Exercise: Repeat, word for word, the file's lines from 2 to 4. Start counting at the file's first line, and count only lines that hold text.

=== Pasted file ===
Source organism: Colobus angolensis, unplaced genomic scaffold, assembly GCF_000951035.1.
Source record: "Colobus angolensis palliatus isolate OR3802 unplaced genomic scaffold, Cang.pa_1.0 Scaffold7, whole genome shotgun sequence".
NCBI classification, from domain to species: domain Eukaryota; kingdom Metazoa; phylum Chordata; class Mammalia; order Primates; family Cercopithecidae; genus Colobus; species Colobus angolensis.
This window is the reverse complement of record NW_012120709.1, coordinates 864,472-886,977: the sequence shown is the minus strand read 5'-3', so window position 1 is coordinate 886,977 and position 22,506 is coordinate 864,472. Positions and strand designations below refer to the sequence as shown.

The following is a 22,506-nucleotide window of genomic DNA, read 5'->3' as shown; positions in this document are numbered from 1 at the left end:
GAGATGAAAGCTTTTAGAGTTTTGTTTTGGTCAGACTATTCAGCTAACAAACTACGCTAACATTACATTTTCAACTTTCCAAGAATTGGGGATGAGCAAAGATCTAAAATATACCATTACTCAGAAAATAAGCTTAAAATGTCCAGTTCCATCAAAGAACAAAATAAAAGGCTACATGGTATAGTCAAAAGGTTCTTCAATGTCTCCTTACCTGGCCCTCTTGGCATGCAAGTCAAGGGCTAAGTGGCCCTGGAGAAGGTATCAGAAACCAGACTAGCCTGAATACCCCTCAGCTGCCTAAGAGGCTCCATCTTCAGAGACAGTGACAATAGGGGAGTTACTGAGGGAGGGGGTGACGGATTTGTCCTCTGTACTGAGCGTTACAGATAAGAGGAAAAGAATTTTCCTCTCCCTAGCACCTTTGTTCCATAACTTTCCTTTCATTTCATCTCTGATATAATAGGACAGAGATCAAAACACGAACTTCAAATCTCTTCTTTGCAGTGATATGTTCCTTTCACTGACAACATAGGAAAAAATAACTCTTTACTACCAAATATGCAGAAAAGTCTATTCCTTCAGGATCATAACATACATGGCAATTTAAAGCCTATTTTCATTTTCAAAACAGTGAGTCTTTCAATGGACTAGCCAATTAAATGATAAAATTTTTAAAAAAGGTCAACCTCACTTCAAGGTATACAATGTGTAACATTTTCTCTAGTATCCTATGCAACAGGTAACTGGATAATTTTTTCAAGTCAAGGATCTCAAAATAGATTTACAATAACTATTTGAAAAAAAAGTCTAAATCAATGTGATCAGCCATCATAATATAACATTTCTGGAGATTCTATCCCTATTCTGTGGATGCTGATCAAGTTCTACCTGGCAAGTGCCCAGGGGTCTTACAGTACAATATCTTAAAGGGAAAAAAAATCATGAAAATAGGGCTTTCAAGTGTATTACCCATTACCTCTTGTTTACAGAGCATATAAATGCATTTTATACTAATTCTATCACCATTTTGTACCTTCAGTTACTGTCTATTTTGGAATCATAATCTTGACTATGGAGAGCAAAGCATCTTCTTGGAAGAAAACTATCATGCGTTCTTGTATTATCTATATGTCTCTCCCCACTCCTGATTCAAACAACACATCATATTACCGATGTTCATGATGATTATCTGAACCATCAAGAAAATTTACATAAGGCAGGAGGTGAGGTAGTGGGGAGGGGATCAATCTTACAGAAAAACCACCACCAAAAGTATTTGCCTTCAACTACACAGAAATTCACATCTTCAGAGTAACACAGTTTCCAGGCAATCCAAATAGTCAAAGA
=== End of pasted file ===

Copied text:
Source record: "Colobus angolensis palliatus isolate OR3802 unplaced genomic scaffold, Cang.pa_1.0 Scaffold7, whole genome shotgun sequence".
NCBI classification, from domain to species: domain Eukaryota; kingdom Metazoa; phylum Chordata; class Mammalia; order Primates; family Cercopithecidae; genus Colobus; species Colobus angolensis.
This window is the reverse complement of record NW_012120709.1, coordinates 864,472-886,977: the sequence shown is the minus strand read 5'-3', so window position 1 is coordinate 886,977 and position 22,506 is coordinate 864,472. Positions and strand designations below refer to the sequence as shown.